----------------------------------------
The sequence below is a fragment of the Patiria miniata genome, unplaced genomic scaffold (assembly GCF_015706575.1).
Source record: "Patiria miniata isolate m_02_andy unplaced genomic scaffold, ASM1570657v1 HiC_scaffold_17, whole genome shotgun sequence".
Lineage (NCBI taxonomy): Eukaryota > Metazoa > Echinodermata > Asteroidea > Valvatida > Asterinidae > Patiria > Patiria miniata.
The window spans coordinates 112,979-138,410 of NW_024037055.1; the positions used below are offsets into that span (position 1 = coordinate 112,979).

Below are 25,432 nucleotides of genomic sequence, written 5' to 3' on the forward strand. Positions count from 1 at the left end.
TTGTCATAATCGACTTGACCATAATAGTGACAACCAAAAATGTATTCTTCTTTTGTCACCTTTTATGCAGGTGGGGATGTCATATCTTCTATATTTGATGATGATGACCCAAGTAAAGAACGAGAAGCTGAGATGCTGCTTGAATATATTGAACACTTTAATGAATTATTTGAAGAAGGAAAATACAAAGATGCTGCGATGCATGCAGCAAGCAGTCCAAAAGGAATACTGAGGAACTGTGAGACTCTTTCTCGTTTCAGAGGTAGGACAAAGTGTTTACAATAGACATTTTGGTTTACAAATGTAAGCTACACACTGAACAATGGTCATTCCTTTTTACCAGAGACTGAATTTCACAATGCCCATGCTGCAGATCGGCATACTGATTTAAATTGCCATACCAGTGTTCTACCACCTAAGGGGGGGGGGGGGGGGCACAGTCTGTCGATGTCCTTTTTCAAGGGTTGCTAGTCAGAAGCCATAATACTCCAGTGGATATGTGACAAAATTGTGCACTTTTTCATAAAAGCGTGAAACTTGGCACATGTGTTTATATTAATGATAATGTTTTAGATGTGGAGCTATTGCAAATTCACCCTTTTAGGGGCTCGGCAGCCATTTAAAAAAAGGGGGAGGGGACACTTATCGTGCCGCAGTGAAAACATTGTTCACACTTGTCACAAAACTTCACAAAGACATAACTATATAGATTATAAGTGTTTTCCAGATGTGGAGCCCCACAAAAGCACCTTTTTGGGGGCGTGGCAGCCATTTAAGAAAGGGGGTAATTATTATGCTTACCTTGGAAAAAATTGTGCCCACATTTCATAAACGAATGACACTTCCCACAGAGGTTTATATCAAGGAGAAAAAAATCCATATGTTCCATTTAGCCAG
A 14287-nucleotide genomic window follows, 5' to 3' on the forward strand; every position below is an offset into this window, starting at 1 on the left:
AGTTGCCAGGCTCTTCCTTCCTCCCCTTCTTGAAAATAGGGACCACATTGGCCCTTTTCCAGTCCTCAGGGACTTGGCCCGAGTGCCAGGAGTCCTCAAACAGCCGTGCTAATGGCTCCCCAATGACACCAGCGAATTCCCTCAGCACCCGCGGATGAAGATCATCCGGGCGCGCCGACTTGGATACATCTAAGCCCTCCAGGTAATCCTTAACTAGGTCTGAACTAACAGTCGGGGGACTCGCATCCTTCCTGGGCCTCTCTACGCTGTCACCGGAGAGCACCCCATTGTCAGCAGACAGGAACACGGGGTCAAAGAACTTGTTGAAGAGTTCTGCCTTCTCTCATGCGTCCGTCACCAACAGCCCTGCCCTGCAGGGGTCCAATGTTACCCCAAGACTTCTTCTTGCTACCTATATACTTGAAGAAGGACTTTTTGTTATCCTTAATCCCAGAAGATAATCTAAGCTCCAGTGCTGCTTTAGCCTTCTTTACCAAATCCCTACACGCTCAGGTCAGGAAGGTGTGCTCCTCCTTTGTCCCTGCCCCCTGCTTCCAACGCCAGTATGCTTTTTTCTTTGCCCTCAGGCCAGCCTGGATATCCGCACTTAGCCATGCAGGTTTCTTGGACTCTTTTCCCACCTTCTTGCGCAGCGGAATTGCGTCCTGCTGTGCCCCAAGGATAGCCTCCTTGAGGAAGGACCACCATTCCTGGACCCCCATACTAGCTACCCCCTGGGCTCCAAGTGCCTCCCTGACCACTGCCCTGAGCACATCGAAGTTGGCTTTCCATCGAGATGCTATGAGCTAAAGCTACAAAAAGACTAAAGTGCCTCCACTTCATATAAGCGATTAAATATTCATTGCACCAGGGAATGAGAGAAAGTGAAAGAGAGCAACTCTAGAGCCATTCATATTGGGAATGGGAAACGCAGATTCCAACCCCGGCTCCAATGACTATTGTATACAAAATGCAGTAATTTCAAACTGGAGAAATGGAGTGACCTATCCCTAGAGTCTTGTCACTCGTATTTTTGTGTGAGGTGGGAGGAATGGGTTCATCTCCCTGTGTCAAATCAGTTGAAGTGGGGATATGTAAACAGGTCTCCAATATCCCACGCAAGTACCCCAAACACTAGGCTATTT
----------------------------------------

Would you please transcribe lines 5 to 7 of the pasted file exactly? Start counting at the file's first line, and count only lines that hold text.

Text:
Below are 25,432 nucleotides of genomic sequence, written 5' to 3' on the forward strand. Positions count from 1 at the left end.
TTGTCATAATCGACTTGACCATAATAGTGACAACCAAAAATGTATTCTTCTTTTGTCACCTTTTATGCAGGTGGGGATGTCATATCTTCTATATTTGATGATGATGACCCAAGTAAAGAACGAGAAGCTGAGATGCTGCTTGAATATATTGAACACTTTAATGAATTATTTGAAGAAGGAAAATACAAAGATGCTGCGATGCATGCAGCAAGCAGTCCAAAAGGAATACTGAGGAACTGTGAGACTCTTTCTCGTTTCAGAGGTAGGACAAAGTGTTTACAATAGACATTTTGGTTTACAAATGTAAGCTACACACTGAACAATGGTCATTCCTTTTTACCAGAGACTGAATTTCACAATGCCCATGCTGCAGATCGGCATACTGATTTAAATTGCCATACCAGTGTTCTACCACCTAAGGGGGGGGGGGGGGGGCACAGTCTGTCGATGTCCTTTTTCAAGGGTTGCTAGTCAGAAGCCATAATACTCCAGTGGATATGTGACAAAATTGTGCACTTTTTCATAAAAGCGTGAAACTTGGCACATGTGTTTATATTAATGATAATGTTTTAGATGTGGAGCTATTGCAAATTCACCCTTTTAGGGGCTCGGCAGCCATTTAAAAAAAGGGGGAGGGGACACTTATCGTGCCGCAGTGAAAACATTGTTCACACTTGTCACAAAACTTCACAAAGACATAACTATATAGATTATAAGTGTTTTCCAGATGTGGAGCCCCACAAAAGCACCTTTTTGGGGGCGTGGCAGCCATTTAAGAAAGGGGGTAATTATTATGCTTACCTTGGAAAAAATTGTGCCCACATTTCATAAACGAATGACACTTCCCACAGAGGTTTATATCAAGGAGAAAAAAATCCATATGTTCCATTTAGCCAG
A 14287-nucleotide genomic window follows, 5' to 3' on the forward strand; every position below is an offset into this window, starting at 1 on the left: